Graduates , Research and innovation , News
Evaluation of a polymer

Photography: Office of Organizational Communication

Dr. Catalina Pineda Molina, a graduate of the CES University Biomedical Engineering program, current professor of the Biomedical Engineering undergraduate program and Innovation Coordinator at the CES Clinic, carried out research focused on a polymer (substance formed by several molecules) that is used in tissue reconstruction to treat hernias.

This study earned him his doctorate in Bioengineering at the University of Pittsburgh and was presented and recognized as one of the best works in the last Institutional Research and Innovation Conference 2020.

Poly-4-hydroxybutyrate, the material studied, is a kind of “mesh”Used to treat the muscle rupture that occurs with a hernia, replacing the mechanical effect of the affected muscle so that it can recover.

As explained by Dr. Pineda Molina, this type of materials that are implanted in the body can generate an immune system response that is adverse for the recovering patient and increase the risk of infections by microorganisms.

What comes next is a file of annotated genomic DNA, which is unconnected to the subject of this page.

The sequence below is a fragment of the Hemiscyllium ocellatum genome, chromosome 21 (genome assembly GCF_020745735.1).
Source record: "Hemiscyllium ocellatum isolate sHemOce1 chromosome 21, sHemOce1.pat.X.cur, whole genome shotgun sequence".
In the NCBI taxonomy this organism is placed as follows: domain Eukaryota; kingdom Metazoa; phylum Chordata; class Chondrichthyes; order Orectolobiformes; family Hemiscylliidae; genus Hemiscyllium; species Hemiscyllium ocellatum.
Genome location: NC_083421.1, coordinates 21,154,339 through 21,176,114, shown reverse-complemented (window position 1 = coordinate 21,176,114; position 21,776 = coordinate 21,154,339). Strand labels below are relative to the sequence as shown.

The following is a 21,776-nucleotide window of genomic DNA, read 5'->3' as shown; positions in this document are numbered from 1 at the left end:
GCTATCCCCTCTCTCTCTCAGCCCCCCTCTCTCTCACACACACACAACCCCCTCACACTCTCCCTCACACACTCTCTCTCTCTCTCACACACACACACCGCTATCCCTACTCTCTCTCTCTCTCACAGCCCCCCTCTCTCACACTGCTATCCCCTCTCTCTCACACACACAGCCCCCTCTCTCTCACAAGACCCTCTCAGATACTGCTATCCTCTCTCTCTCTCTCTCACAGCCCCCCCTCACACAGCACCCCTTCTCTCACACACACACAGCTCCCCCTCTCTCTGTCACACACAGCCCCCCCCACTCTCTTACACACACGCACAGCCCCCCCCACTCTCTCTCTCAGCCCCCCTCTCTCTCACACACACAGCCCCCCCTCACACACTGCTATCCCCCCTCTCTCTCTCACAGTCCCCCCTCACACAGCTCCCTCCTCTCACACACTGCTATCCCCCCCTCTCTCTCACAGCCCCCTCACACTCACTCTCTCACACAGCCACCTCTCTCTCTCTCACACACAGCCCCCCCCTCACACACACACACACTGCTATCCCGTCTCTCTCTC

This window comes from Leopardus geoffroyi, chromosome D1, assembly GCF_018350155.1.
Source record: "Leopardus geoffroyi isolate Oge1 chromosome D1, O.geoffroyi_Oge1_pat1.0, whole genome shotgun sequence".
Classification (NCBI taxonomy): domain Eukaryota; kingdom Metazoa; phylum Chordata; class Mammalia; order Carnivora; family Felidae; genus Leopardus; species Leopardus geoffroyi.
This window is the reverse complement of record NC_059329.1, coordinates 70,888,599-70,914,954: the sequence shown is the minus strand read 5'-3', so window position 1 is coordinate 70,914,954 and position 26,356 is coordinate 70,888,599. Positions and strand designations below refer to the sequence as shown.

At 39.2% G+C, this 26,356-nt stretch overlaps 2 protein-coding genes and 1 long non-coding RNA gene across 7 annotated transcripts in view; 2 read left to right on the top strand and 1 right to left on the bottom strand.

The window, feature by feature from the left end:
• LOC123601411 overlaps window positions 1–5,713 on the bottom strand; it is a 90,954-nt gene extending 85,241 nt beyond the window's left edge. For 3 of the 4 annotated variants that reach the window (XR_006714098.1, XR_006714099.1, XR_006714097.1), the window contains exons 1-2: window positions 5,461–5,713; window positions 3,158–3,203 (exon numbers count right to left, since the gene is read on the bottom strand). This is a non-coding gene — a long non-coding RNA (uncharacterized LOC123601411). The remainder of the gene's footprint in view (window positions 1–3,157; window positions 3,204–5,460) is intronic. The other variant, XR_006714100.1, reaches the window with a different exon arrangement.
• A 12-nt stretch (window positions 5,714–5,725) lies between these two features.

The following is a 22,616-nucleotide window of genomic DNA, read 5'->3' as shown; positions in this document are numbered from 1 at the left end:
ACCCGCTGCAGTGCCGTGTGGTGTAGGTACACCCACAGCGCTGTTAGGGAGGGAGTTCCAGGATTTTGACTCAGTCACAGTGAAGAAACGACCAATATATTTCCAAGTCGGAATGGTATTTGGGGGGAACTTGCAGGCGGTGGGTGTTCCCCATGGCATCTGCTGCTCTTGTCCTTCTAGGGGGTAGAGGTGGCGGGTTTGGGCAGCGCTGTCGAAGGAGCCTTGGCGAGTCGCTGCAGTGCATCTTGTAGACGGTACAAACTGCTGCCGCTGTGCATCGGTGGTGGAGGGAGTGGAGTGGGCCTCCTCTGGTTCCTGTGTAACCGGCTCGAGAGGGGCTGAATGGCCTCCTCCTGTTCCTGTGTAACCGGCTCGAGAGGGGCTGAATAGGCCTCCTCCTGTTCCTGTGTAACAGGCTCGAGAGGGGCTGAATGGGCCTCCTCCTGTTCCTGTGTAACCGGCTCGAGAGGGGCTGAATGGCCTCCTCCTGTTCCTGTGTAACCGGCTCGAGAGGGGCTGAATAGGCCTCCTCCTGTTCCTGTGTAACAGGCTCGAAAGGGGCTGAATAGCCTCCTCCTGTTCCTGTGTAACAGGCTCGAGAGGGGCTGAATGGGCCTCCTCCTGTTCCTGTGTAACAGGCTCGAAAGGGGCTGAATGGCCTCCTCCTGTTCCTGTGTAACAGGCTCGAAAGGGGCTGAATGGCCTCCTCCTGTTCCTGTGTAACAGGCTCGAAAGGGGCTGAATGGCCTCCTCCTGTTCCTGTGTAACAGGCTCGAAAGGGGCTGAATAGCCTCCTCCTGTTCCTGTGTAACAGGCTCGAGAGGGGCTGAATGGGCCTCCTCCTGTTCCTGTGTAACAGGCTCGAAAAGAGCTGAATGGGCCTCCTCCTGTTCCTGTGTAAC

But in the particular case of this polymer, the scientific literature indicated that the body's response to this material was adequate and the incidence of contamination was lower compared to other polymers on the market. His study focused on studying why the body adapted better to poly-4-hydroxybutyrate.

What we found is that when this material degrades, a monomer (the functional unit of the polymer) called 4-hydroxybutyrate is formed, which induces a response in cells for the secretion of antimicrobial peptides that, to explain it simply, are like antibiotics own of our organism and participate in the protection against bacteria”, Explained the researcher.

According to her, the generation of these peptides and other molecular markers found, makes the response of the immune system, instead of being hostile, it adapts correctly to the material foreign to the body.

The research, carried out between 2014 and 2018, would allow future studies to investigate the interactions of materials with the body's response so that the implantation process in the body of a patient is more beneficial and efficient, as it was found in In Dr. Pineda's research, some anti-inflammatory medications can nullify the correct activity of the polymer.

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